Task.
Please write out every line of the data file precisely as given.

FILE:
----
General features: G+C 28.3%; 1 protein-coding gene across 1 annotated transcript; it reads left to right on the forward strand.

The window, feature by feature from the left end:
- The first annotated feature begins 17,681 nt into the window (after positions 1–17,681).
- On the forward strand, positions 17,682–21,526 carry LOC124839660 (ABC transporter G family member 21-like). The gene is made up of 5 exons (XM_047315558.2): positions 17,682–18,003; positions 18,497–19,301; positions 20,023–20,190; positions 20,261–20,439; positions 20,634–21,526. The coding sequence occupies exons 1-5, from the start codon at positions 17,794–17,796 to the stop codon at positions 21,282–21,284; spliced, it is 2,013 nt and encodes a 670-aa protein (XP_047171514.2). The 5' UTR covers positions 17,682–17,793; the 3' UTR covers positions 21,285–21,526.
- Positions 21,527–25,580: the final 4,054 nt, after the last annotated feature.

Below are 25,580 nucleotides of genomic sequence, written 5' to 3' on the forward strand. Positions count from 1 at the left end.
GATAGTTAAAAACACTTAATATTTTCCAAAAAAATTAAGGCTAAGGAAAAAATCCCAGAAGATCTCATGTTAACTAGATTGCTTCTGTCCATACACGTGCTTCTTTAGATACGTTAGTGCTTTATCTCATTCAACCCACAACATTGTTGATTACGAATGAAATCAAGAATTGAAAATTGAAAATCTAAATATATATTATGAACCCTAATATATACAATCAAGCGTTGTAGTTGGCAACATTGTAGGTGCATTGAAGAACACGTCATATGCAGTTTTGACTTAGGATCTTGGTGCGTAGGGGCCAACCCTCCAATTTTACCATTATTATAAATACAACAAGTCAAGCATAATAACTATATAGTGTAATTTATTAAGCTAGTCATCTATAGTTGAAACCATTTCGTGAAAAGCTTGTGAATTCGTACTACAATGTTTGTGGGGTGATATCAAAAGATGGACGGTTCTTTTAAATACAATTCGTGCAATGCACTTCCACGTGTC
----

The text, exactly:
General features: G+C 28.3%; 1 protein-coding gene across 1 annotated transcript; it reads left to right on the forward strand.

The window, feature by feature from the left end:
- The first annotated feature begins 17,681 nt into the window (after positions 1–17,681).
- On the forward strand, positions 17,682–21,526 carry LOC124839660 (ABC transporter G family member 21-like). The gene is made up of 5 exons (XM_047315558.2): positions 17,682–18,003; positions 18,497–19,301; positions 20,023–20,190; positions 20,261–20,439; positions 20,634–21,526. The coding sequence occupies exons 1-5, from the start codon at positions 17,794–17,796 to the stop codon at positions 21,282–21,284; spliced, it is 2,013 nt and encodes a 670-aa protein (XP_047171514.2). The 5' UTR covers positions 17,682–17,793; the 3' UTR covers positions 21,285–21,526.
- Positions 21,527–25,580: the final 4,054 nt, after the last annotated feature.

Below are 25,580 nucleotides of genomic sequence, written 5' to 3' on the forward strand. Positions count from 1 at the left end.
GATAGTTAAAAACACTTAATATTTTCCAAAAAAATTAAGGCTAAGGAAAAAATCCCAGAAGATCTCATGTTAACTAGATTGCTTCTGTCCATACACGTGCTTCTTTAGATACGTTAGTGCTTTATCTCATTCAACCCACAACATTGTTGATTACGAATGAAATCAAGAATTGAAAATTGAAAATCTAAATATATATTATGAACCCTAATATATACAATCAAGCGTTGTAGTTGGCAACATTGTAGGTGCATTGAAGAACACGTCATATGCAGTTTTGACTTAGGATCTTGGTGCGTAGGGGCCAACCCTCCAATTTTACCATTATTATAAATACAACAAGTCAAGCATAATAACTATATAGTGTAATTTATTAAGCTAGTCATCTATAGTTGAAACCATTTCGTGAAAAGCTTGTGAATTCGTACTACAATGTTTGTGGGGTGATATCAAAAGATGGACGGTTCTTTTAAATACAATTCGTGCAATGCACTTCCACGTGTC